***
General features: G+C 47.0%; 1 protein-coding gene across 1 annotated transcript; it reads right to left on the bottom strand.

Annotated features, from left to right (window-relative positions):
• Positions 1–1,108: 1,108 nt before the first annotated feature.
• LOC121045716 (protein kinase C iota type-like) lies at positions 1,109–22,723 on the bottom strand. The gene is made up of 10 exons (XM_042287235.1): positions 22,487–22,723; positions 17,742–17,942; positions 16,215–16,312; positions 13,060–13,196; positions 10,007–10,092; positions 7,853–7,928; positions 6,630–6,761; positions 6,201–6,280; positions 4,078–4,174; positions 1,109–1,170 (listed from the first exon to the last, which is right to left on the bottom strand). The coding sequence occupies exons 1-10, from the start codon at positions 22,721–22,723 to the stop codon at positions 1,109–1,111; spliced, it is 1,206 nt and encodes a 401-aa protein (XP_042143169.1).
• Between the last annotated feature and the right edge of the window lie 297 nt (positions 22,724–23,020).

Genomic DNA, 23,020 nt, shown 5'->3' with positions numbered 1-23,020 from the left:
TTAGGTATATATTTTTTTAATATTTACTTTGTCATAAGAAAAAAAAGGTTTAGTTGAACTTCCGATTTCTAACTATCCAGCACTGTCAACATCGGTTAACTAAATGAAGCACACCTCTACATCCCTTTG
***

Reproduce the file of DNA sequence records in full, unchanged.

General features: G+C 47.0%; 1 protein-coding gene across 1 annotated transcript; it reads right to left on the bottom strand.

Annotated features, from left to right (window-relative positions):
• Positions 1–1,108: 1,108 nt before the first annotated feature.
• LOC121045716 (protein kinase C iota type-like) lies at positions 1,109–22,723 on the bottom strand. The gene is made up of 10 exons (XM_042287235.1): positions 22,487–22,723; positions 17,742–17,942; positions 16,215–16,312; positions 13,060–13,196; positions 10,007–10,092; positions 7,853–7,928; positions 6,630–6,761; positions 6,201–6,280; positions 4,078–4,174; positions 1,109–1,170 (listed from the first exon to the last, which is right to left on the bottom strand). The coding sequence occupies exons 1-10, from the start codon at positions 22,721–22,723 to the stop codon at positions 1,109–1,111; spliced, it is 1,206 nt and encodes a 401-aa protein (XP_042143169.1).
• Between the last annotated feature and the right edge of the window lie 297 nt (positions 22,724–23,020).

Genomic DNA, 23,020 nt, shown 5'->3' with positions numbered 1-23,020 from the left:
TTAGGTATATATTTTTTTAATATTTACTTTGTCATAAGAAAAAAAAGGTTTAGTTGAACTTCCGATTTCTAACTATCCAGCACTGTCAACATCGGTTAACTAAATGAAGCACACCTCTACATCCCTTTG